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The Crew by Joseph Trapanese (Review)

posted Nov 26, 2014, 8:08 AM by Leo Mayr   [ updated Dec 7, 2014, 1:10 PM ]


Ok, racing games usually have an electronic score that usually fails to distinguish itself in any meaningful way. Brian Tyler‘s Need For Speed: The Run finally went the direction I prefer: a proper orchestral action score. Joseph Trapanese‘s The Crew combines those two approaches and creates a fun but unmemorable experience.

The score heavily uses synthetic loops that can get annoying at times but mostly work as background music for a racing game. Tracks like “Heavy As A Feather“ are really fun to listen to but I have yet to actually memorize any of the music. There is even some form of a main theme that establishes some continuity throughout the album which I find to be a really nice way to connect the music. Among several underwhelming electronic tracks, there are some more gems to be found though. All three “Heist“ tracks are absolutely stunning, as they use the more traditional way of scoring and go full-out on intense action rather than a fun loop. Tracks like “Brutality“, “Downshift“ and “Outrun“ are some more amazing pieces.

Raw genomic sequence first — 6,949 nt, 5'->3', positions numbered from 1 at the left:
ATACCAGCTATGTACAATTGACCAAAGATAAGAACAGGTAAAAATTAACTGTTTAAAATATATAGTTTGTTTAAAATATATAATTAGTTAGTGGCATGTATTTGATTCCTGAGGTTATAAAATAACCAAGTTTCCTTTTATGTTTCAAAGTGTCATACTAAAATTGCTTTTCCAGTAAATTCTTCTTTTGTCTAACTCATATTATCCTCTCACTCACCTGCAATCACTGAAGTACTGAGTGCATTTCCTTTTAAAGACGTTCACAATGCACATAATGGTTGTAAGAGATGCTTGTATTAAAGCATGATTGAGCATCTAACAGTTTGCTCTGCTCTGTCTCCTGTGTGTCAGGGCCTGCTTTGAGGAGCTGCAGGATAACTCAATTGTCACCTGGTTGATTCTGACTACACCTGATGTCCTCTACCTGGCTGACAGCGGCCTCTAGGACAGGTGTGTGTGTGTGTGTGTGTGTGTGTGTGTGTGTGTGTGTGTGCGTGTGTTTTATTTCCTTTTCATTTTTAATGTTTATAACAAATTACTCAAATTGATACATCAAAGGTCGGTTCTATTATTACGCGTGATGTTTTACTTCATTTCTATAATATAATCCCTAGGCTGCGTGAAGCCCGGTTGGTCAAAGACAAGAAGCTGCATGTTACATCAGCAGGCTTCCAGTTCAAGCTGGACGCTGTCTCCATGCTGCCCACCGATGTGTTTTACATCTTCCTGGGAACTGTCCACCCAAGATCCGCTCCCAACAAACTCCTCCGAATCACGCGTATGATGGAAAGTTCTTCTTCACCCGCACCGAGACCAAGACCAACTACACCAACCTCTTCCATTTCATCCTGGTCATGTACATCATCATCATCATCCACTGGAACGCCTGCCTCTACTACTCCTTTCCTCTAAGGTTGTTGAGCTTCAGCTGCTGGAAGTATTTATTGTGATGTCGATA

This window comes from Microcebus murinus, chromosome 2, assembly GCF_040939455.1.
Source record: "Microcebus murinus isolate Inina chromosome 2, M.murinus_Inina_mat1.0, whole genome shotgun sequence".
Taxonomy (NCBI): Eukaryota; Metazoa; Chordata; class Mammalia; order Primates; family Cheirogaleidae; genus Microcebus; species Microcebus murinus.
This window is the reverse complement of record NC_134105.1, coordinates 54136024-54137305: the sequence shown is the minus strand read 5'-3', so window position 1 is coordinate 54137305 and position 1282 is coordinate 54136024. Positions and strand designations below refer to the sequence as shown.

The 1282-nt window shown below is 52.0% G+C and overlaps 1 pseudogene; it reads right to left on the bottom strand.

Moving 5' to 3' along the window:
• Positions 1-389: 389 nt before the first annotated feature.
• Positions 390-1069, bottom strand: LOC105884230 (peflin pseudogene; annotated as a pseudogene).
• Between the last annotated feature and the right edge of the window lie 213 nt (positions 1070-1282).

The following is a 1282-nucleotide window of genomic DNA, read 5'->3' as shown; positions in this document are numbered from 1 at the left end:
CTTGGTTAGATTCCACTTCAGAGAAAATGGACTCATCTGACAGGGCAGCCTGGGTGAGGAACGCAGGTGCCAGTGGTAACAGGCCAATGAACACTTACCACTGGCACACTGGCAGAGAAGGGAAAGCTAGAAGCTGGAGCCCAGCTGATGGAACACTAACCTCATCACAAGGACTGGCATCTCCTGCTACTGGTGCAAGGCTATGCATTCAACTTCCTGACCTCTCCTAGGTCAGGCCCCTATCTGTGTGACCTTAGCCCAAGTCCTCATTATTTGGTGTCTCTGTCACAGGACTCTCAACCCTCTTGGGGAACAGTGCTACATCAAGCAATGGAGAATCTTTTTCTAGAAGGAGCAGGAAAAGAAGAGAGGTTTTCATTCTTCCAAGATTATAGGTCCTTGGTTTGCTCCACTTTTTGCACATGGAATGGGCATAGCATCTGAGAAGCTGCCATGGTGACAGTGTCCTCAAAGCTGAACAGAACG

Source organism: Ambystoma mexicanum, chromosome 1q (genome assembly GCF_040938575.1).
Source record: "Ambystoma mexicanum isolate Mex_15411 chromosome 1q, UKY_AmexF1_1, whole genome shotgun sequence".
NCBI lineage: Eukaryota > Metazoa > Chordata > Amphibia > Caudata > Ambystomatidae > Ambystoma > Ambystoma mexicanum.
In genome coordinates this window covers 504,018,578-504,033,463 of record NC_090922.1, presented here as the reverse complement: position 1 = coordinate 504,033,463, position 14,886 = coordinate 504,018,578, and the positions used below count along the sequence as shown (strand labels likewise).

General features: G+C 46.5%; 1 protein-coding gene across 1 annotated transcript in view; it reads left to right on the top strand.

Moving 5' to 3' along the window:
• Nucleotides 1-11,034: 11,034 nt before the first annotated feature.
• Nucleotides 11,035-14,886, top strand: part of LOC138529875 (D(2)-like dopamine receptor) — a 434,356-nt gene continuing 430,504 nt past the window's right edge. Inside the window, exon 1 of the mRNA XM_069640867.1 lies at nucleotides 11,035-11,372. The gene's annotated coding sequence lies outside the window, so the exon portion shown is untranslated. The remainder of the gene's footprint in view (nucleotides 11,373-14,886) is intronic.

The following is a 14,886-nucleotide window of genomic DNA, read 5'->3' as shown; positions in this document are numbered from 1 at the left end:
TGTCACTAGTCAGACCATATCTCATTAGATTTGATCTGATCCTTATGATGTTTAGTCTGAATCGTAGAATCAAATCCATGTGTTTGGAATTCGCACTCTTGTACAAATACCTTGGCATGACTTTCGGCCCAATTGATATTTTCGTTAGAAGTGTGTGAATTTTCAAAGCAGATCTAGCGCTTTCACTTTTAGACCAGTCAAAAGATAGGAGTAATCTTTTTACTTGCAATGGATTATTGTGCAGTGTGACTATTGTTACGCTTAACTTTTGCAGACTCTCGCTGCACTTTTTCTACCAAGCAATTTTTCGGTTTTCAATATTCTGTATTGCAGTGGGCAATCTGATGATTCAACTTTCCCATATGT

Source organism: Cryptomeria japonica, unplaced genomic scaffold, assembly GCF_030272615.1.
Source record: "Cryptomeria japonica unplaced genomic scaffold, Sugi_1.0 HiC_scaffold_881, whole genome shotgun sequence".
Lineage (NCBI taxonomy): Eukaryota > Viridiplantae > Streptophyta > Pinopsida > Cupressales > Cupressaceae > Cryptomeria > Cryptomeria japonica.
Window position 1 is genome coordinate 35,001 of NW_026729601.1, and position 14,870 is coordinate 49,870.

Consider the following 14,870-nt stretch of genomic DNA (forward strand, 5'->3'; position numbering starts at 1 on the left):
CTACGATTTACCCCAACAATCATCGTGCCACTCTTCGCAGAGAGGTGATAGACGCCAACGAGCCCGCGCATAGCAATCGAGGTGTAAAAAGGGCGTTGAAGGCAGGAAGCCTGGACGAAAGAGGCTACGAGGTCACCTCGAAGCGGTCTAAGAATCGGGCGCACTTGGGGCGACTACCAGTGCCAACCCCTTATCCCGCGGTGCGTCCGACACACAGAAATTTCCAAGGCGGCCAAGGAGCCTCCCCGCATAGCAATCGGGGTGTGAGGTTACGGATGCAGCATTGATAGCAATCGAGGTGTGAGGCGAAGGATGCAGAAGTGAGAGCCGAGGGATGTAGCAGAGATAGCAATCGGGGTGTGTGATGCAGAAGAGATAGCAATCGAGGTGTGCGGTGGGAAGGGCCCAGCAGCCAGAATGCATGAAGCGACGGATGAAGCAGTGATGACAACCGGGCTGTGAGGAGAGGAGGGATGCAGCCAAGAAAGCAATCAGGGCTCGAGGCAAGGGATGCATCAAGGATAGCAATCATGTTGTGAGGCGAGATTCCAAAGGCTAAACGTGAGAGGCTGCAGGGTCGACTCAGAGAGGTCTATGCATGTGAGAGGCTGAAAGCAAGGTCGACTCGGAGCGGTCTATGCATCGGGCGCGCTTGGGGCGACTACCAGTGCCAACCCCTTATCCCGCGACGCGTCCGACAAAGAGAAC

So overall, Joseph Trapanese‘s The Crew is a score that will work perfectly for the game and for some listeners. While not everyone will be satisfied by the approach, the album does present some great parts for those who actually listen through its 74-minutes.

EDIT: While everything that has been said about the music is valid, having played the game I must add that the score works perfectly. It really makes you connect to the fast paced action of the game while still feeling like part of a longer journey. While I still cannot associate certain tracks with their titles, the music itself has a lot of great racing action that just stays in your head even after you stopped playing the game.
Unfortunateley, the open world gameplay of The Crew only features the ingame radio and no parts of this amazing score, so you'll only hear this during story missions but that's not the music's fault.